New Jersey is not only the nation’s most densely populated state, but likely the most diverse. Name any nationality or ethnic group, and chances are this state we’re in has an established community.
Density and diversity are two big reasons Ben Spinelli is optimistic about the future of farming in the Garden State.
“Our markets are like nowhere else in the world,” said Spinelli, a consultant on agricultural issues, at the New Jersey Land Conservation Conference in Trenton on March 18. “There are opportunities for farmers here like no place else.”
The state Department of Agriculture, which just turned 100 years old, shares that positive outlook. “Amazingly, in the most densely populated state in the nation, we have this ability to produce,” said Agriculture Secretary Doug Fisher.
The Garden State is home to 9,100 farms encompassing 720,000 acres and generating over $1 billion in sales annually. We rank in the national top 10 in the production of cranberries, bell peppers, spinach, peaches, blueberries, cucumbers, snap beans, squash, cabbage, and tomatoes. Over 200,000 acres of farmland have been permanently preserved to date.
Spinelli says many New Jerseyans think of farmland preservation as primarily an open space program because it keeps the land open. Actually, he said, it’s an economic program to ensure that sufficient land is available for food production — and that farmers can keep farming.
“You can save the farmland, but if you can’t save the farmer, what’s the point?” he asked.
One way to keep farming viable is to find niche markets. For example, Spinelli described meeting a Bangladeshi man whose dream is to grow vegetables found in his native land to sell to expat Bangladeshis longing for a taste of home.
Demand exists for the native vegetables and fruits of many other countries, and a pathway to success for farmers will be to discover and supply those markets.
Another emerging market, according to Spinelli, are local breweries and distilleries. “It’s a hell of a market,” he commented. Other markets for New Jersey farmers include restaurants specializing in “local” foods, and families who simply want to know where their food is coming from.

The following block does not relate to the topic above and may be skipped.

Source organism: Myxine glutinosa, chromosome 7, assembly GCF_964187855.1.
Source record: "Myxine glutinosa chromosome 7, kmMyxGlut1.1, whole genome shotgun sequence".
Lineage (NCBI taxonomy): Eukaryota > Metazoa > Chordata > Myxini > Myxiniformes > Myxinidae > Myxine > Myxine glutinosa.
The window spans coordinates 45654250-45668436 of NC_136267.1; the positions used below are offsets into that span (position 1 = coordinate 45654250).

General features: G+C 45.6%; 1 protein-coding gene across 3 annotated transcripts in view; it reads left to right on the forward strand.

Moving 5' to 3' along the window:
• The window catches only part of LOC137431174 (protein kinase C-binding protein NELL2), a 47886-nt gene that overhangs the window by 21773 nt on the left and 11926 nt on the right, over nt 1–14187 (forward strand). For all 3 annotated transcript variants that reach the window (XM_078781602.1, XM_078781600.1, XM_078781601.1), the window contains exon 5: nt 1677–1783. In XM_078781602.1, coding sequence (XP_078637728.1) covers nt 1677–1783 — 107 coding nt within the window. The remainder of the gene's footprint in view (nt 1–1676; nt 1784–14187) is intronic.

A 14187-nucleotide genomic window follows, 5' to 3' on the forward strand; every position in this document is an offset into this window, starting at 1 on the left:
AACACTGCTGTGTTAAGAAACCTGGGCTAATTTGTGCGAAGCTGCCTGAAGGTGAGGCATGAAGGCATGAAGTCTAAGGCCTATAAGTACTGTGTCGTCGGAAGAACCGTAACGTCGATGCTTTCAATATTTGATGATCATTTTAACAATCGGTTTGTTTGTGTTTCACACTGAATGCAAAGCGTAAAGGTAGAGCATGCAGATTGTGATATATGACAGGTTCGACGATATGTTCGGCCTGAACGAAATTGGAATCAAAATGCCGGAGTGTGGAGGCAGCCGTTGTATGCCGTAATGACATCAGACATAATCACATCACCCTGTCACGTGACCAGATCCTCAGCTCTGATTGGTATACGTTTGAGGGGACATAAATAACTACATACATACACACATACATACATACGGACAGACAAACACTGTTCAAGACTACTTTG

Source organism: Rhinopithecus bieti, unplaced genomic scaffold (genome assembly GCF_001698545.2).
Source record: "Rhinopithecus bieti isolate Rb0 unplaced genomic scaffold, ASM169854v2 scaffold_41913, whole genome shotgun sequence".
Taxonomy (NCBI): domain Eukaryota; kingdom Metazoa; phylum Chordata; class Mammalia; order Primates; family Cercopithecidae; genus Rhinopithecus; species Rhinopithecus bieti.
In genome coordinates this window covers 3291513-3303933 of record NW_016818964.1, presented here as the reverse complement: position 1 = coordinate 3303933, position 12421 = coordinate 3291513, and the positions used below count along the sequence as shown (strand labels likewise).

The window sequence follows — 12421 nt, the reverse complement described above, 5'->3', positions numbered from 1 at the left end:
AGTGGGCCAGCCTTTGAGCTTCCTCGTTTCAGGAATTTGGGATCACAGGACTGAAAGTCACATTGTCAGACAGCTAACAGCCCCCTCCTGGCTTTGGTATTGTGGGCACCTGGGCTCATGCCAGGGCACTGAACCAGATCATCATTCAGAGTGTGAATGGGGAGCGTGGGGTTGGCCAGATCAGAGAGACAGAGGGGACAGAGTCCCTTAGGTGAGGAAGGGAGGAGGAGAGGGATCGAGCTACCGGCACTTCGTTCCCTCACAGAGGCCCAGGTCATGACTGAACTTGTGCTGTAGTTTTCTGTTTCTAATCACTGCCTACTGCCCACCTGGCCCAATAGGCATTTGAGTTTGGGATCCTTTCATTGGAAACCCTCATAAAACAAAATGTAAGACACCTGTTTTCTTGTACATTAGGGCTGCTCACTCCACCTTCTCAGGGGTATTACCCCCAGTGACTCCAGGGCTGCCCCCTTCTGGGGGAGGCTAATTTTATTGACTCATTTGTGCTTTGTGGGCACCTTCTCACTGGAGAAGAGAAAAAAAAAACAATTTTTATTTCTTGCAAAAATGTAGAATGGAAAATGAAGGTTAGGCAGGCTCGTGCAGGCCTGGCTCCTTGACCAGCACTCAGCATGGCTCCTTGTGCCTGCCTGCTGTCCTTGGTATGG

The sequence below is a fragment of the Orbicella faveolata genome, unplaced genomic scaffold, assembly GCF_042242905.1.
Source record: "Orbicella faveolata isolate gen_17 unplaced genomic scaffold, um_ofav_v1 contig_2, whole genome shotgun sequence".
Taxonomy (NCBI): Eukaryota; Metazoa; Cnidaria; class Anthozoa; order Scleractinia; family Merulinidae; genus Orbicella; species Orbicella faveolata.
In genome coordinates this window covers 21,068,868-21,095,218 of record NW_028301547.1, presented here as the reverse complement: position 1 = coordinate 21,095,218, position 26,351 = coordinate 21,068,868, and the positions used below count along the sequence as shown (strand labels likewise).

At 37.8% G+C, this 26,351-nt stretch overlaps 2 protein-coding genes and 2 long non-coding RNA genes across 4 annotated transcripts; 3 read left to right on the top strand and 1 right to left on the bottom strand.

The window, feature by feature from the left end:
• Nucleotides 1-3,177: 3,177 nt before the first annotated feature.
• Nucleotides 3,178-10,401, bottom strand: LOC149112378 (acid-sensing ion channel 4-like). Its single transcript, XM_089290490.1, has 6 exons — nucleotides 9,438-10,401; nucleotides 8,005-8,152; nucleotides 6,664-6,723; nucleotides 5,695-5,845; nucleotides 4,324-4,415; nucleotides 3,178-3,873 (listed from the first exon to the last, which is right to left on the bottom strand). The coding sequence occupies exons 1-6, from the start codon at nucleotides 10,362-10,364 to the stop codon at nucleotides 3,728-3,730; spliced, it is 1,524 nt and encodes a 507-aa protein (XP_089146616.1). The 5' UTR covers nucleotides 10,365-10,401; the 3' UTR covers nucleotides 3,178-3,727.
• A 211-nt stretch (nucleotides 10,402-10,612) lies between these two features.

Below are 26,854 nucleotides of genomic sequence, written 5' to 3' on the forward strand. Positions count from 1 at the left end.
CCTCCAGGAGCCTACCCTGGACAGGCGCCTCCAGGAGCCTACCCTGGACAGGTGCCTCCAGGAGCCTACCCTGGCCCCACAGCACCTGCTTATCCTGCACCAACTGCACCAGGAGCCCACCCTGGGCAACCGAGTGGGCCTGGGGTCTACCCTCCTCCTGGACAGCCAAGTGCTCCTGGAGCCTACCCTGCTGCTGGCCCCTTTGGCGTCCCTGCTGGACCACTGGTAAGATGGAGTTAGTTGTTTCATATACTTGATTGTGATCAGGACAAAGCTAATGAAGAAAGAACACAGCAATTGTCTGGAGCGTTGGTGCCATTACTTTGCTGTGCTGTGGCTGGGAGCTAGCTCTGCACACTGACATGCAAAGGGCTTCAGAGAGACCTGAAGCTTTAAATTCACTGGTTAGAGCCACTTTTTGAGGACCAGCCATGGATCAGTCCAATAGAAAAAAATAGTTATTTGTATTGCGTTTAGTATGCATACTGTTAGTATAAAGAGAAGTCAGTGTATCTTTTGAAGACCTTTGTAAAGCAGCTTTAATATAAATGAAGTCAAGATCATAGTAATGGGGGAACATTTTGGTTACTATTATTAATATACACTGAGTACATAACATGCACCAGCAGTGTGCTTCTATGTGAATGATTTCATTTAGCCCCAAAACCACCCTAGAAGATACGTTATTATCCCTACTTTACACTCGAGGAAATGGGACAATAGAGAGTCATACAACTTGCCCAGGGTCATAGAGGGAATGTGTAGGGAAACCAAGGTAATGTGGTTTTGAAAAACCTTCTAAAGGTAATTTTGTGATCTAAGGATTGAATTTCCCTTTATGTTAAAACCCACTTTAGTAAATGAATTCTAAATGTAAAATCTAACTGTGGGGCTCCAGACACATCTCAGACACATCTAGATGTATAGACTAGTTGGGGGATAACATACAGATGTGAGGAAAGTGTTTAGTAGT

Spinelli pointed to a photo of a ripe tomato. “Do you want it to come from 3,000 miles away, or do you want it to come from one mile away?” he asked. The state’s density can be a plus to farmers, because “farm to table” journeys are short.
Challenges to New Jersey farmers, said Spinelli, include access to capital, access to sufficient land, and finding distribution networks for farm products.
But with creative solutions — such as converting hayfields and other non-food growing farmland to vegetable and fruit production, and creating new distribution networks — the Garden State is poised enter a “golden age” of farming. “This is going to be looked on as the dawn of a new era,” predicted Spinelli.
Agriculture Secretary Fisher agrees. “I see an enormously bright future for agriculture in this state. It is changing and evolving, and we’re finding new production methods and crops,” he said.
A new agricultural study may help. Spinelli and his partner, Frank Pinto, are conducting a first-of-its-kind study on the economics of agriculture in New Jersey, using Monmouth County for their testing ground.
The “Grown in Monmouth” initiative will investigate current farming activities in the county, identify unique and emerging agricultural trends, assess the potential for new and innovative agricultural businesses and markets, and develop marketing strategies.
Results from Monmouth County will be applied to agriculture throughout he state. Although each county has its own geography, growing season and demographics, what they all have in common is a need to keep agriculture a profitable enterprise by finding ways for farmers to succeed.
For more information, go to www.growninmonmouth.com, www.nj.gov/agriculture, or www.njconservation.org.
Michele Byers is executive director of the New Jersey Conservation Foundation.